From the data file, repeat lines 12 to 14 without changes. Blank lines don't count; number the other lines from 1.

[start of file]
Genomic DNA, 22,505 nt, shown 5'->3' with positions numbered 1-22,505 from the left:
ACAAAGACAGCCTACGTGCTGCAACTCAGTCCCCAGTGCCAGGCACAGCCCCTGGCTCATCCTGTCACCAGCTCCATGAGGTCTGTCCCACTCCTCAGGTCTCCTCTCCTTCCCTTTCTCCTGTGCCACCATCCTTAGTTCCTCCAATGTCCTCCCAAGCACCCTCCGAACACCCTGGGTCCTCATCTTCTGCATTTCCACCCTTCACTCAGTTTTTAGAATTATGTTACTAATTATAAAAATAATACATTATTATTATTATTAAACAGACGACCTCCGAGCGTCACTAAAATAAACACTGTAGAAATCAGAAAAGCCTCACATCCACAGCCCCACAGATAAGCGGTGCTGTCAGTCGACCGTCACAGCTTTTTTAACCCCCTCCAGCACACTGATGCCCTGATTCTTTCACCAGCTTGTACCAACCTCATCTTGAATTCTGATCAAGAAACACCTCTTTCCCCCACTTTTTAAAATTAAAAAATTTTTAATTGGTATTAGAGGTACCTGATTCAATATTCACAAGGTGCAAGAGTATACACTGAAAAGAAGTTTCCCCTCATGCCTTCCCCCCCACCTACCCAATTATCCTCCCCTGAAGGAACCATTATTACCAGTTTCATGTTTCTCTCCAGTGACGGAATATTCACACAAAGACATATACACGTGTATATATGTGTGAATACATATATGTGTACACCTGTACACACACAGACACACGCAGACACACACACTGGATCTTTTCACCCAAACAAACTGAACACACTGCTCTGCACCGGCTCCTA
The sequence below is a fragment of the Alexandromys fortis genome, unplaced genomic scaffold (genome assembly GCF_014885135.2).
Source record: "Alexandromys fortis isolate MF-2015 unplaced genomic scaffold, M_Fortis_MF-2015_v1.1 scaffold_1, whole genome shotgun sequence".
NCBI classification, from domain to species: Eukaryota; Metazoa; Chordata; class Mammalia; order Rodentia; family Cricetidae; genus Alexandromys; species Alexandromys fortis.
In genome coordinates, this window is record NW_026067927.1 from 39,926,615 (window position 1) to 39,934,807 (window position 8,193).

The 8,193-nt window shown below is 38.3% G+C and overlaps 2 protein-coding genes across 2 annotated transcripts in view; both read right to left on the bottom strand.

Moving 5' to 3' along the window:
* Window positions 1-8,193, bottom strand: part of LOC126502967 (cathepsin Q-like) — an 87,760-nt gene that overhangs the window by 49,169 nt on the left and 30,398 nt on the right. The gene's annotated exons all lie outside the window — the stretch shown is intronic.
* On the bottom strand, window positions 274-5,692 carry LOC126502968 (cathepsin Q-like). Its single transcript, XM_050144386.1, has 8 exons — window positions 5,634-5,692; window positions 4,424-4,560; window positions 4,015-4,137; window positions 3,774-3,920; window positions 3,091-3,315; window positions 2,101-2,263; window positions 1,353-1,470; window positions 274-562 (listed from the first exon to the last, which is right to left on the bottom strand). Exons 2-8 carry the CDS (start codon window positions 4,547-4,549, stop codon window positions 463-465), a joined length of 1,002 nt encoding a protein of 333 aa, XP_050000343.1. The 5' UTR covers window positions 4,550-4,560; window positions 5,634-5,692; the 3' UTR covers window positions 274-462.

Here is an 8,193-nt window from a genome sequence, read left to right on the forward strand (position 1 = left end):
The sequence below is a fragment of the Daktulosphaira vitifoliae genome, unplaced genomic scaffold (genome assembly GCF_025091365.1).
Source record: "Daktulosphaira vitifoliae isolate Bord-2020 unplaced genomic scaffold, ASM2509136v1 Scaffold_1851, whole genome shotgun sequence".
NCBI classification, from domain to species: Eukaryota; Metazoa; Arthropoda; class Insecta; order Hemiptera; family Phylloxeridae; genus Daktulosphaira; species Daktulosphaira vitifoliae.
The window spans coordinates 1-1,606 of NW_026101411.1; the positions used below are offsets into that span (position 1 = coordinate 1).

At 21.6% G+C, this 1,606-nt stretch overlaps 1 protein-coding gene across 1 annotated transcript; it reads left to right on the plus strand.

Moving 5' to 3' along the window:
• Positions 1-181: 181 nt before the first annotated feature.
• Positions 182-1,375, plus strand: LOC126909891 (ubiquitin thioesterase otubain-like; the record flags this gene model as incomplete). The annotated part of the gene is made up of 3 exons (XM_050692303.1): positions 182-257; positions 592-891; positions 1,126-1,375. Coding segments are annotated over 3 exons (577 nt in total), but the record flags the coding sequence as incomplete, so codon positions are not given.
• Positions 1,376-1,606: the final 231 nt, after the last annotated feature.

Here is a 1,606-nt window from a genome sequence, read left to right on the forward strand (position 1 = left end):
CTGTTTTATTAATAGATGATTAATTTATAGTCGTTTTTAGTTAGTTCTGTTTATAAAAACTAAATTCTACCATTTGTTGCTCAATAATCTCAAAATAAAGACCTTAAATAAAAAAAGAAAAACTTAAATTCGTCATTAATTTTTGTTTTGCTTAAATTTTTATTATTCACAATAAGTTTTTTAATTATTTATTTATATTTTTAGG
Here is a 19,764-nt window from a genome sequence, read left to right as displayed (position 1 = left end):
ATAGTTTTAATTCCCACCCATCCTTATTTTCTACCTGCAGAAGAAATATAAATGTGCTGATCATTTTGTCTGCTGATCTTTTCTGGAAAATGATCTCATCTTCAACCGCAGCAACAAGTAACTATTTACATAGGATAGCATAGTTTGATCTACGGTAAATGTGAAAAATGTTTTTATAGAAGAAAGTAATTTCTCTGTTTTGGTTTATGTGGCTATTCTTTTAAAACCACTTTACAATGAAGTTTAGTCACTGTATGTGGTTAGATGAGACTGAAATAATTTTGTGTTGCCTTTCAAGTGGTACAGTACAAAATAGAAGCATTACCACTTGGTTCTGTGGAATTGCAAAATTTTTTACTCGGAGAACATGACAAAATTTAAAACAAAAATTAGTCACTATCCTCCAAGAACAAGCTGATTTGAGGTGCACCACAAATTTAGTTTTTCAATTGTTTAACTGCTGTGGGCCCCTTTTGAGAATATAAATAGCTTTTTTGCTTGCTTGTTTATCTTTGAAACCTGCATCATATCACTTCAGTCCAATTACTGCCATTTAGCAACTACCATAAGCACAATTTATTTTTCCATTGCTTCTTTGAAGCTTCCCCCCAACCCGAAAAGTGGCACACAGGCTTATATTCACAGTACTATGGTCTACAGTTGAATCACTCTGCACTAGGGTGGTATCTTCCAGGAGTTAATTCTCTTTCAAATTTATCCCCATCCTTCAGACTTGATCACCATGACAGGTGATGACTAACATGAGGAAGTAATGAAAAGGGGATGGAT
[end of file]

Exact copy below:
The sequence below is a fragment of the Daktulosphaira vitifoliae genome, unplaced genomic scaffold (genome assembly GCF_025091365.1).
Source record: "Daktulosphaira vitifoliae isolate Bord-2020 unplaced genomic scaffold, ASM2509136v1 Scaffold_1851, whole genome shotgun sequence".
NCBI classification, from domain to species: Eukaryota; Metazoa; Arthropoda; class Insecta; order Hemiptera; family Phylloxeridae; genus Daktulosphaira; species Daktulosphaira vitifoliae.